Meanwhile, I learn the neighborhood. The church on the corner is famous, an old Catholic spire-y number with white-washed stone and Corinthian columns. There’s a vintage store on Court that just reopened, and, though I peeked my head in on the way home the other day, I was starving and had to leave immediately. This is a good thing, because it’s overflowing with things like high-waisted Pucci swim bottoms (no top, of course) and they’re all outrageously expensive. I found the nearby bodegas, hardware store and laundromat. There’s a park a few blocks down Clinton. And the subway is a seven-minute walk.
I want to call this home, hang a shingle, set down roots: whatever it is that one does when one commits to a neighborhood. I wouldn’t know: for the past few years, I’ve been in state of “we’ll see.” “We’ll see,” I said to my then-boyfriend when we moved into our first place together five years ago. “We’ll see,” I told the man who’d then become my fiancé when we found our next place, two years later. And we saw: we broke up, which I always suspected we would do, and I finally got to return to New York, which is what I secretly and not-so-secretly wanted to do for most of our relationship.
I loved him. But I love New York in a different way.
He and I were not a good match, and New York and I are soul mates. Of all the places I’ve lived, the city always feels right. It’s the oversized cashmere sweater of cities.
This is not to say that it’s always comfortable. Sometimes, when it’s pouring rain and freezing, it feels more like a damp, dirty sweater that someone has been sleeping in for a week. But it’s still cashmere. There are always moments of grace: the old woman who asks if I can tie her shoe for her, the little girl on the street who tells me I am beautiful. Moments of serendipity: the F train doors close in my face only to reopen, as if charmed, a second later. Moments of synchronicity: I walk out with my friend to get a taxi for her a few nights ago, since she doesn’t know Carroll Gardens; the cabbie we find is pulled over, eating dinner, but he agrees to take her back to Crown Heights and, once there, I hear that he drops her on a desolate corner where a girl with three suitcases was waiting patiently and somewhat insanely for a cab to come along. That’s New York: you just have to trust that it will provide.
Because it always does. Always, unfailingly, indefatigably, the city provides just what you need at the right time.
It might not always be on your timetable. But it is always the right time.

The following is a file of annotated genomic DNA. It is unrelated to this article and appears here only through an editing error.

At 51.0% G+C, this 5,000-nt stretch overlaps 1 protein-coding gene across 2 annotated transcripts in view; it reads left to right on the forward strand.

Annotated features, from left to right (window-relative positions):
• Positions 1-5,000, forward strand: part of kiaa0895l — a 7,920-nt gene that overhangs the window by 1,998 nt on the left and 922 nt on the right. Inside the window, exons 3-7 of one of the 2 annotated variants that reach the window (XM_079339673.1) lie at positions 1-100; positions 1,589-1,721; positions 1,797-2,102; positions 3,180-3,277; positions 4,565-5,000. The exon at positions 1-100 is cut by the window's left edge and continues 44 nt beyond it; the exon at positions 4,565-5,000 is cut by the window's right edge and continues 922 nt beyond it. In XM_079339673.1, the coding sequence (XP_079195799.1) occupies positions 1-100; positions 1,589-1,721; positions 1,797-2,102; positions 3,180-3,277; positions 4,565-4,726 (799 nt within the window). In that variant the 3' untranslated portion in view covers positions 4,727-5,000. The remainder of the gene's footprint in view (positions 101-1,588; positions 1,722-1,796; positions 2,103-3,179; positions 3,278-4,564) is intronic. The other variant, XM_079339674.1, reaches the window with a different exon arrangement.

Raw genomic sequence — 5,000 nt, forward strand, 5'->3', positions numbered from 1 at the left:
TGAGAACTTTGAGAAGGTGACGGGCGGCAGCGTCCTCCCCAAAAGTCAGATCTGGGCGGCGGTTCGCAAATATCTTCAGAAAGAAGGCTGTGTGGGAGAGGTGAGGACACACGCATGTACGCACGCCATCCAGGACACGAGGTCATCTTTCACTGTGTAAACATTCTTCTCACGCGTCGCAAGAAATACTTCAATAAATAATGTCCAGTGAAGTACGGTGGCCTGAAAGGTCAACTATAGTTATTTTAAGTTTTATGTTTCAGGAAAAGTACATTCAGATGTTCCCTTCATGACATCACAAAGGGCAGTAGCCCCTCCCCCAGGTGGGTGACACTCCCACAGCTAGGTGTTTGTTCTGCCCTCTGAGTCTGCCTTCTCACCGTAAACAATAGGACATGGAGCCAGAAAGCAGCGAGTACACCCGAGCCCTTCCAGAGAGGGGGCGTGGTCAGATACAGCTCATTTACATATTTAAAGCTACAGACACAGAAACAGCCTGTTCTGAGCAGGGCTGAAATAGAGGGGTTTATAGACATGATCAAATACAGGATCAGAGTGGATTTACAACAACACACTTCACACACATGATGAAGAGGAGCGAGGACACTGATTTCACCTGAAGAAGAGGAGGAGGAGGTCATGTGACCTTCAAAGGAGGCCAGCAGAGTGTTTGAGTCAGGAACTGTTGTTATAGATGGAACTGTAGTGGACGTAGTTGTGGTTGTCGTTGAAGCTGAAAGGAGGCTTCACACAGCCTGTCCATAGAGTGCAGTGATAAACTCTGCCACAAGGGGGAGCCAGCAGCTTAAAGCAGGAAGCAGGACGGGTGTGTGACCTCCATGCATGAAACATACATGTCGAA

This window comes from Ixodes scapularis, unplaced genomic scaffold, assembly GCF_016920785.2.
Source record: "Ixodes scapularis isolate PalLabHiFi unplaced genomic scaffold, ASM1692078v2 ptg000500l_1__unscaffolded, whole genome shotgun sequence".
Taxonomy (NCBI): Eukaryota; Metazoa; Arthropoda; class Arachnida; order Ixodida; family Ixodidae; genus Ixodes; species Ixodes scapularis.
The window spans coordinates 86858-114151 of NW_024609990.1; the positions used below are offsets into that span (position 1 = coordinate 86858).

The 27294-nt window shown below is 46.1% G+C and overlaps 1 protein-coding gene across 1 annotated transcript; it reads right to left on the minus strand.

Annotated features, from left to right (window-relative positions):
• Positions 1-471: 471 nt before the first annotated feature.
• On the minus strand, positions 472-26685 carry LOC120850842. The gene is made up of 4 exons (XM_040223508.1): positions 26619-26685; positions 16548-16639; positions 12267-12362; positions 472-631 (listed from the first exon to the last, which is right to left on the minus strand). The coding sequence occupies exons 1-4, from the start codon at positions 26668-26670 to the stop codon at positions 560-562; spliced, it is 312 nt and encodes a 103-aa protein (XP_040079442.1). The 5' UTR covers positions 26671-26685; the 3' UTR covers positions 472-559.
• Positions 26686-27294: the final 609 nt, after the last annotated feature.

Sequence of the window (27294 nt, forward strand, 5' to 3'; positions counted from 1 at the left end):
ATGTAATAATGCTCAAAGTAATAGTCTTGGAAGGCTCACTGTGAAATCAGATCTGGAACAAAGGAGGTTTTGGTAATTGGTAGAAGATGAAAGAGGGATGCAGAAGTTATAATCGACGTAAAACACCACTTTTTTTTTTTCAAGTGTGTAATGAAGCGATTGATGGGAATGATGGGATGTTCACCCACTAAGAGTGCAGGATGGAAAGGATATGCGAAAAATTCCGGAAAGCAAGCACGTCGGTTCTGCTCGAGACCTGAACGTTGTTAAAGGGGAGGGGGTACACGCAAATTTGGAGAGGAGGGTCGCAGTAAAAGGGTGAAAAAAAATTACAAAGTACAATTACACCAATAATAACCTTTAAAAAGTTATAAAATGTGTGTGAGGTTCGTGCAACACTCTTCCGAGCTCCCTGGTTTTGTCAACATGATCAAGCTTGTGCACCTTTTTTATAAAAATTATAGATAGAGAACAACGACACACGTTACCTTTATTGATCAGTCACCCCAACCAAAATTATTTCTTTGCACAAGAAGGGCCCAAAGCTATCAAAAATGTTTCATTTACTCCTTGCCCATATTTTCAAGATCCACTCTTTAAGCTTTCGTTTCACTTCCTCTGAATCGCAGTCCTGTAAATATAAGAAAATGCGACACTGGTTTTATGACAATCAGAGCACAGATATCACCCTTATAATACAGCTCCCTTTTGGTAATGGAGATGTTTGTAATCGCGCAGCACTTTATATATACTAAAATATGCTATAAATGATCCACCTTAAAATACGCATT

The other night, the friend who took the taxi back to Crown Heights and I discussed how transportation in the city serves as a vehicle for synchrony. When you’re in “the flow”—trusting, being patient, practicing kindness and compassion—it seems as though the trains play along. I’ve had plenty of opportunities lately to give this theory a whirl, since living in Brooklyn is synonymous with subway usage, unless you’re Michelle Williams. Even she’d probably like to take the train sometimes, and maybe she does: it’s by far the fastest way to Manhattan if there’s any traffic.
Perhaps my friend and I are crazy. But I swear: if I’m anxious, stressed-out and angry, I miss the train. I get on the wrong one. I get on the right one going the wrong way. If all is calm, though, the trains run smoothly: they arrive just as I hit the platform, they time themselves well for optimal transfers, they speed up between stations to deliver me on-time to my destination.
Maybe that’s just the city and her whims.
Brooklyn has a way of making everything easier. It’s quieter, cleaner, friendlier than Manhattan. It doesn’t have the same glitz and glow, but instead has its own spin: the glitz is made of artisanal, hand-painted sea glass from Coney Island and the glow is soft, natural light at sunset, gloaming.
I’ll take it. It’s not about the rent, or the hardwood floors, or the bathtub—although all of these help—it’s about the peace of mind. I can wander the neighborhood late at night with a mug of tea in hand. I can open the door to the back yard and eat the bodega banana on the patio in the morning. I can lie in bed and listen to dogs bark up and down the street, sentinels. It’s like living in a small town, and also living in the big city. It’s both ways, which is the best way of all.